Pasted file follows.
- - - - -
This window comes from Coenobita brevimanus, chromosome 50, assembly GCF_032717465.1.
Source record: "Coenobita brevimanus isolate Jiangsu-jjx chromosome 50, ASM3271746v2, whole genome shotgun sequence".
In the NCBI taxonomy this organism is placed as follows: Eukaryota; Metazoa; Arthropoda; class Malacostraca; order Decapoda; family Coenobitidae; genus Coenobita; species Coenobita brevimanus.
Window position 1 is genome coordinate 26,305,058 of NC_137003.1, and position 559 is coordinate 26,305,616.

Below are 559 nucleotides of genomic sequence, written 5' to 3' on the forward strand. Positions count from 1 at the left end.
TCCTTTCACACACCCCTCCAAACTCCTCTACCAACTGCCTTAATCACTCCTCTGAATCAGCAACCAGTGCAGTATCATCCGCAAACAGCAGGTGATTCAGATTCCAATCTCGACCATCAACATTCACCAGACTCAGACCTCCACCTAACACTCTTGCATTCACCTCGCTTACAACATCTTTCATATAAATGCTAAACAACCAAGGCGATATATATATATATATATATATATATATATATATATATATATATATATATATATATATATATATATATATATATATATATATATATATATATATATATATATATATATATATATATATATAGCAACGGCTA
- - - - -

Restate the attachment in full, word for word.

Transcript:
This window comes from Coenobita brevimanus, chromosome 50, assembly GCF_032717465.1.
Source record: "Coenobita brevimanus isolate Jiangsu-jjx chromosome 50, ASM3271746v2, whole genome shotgun sequence".
In the NCBI taxonomy this organism is placed as follows: Eukaryota; Metazoa; Arthropoda; class Malacostraca; order Decapoda; family Coenobitidae; genus Coenobita; species Coenobita brevimanus.
Window position 1 is genome coordinate 26,305,058 of NC_137003.1, and position 559 is coordinate 26,305,616.

Below are 559 nucleotides of genomic sequence, written 5' to 3' on the forward strand. Positions count from 1 at the left end.
TCCTTTCACACACCCCTCCAAACTCCTCTACCAACTGCCTTAATCACTCCTCTGAATCAGCAACCAGTGCAGTATCATCCGCAAACAGCAGGTGATTCAGATTCCAATCTCGACCATCAACATTCACCAGACTCAGACCTCCACCTAACACTCTTGCATTCACCTCGCTTACAACATCTTTCATATAAATGCTAAACAACCAAGGCGATATATATATATATATATATATATATATATATATATATATATATATATATATATATATATATATATATATATATATATATATATATATATATATATATATATATATATATATATATATATAGCAACGGCTA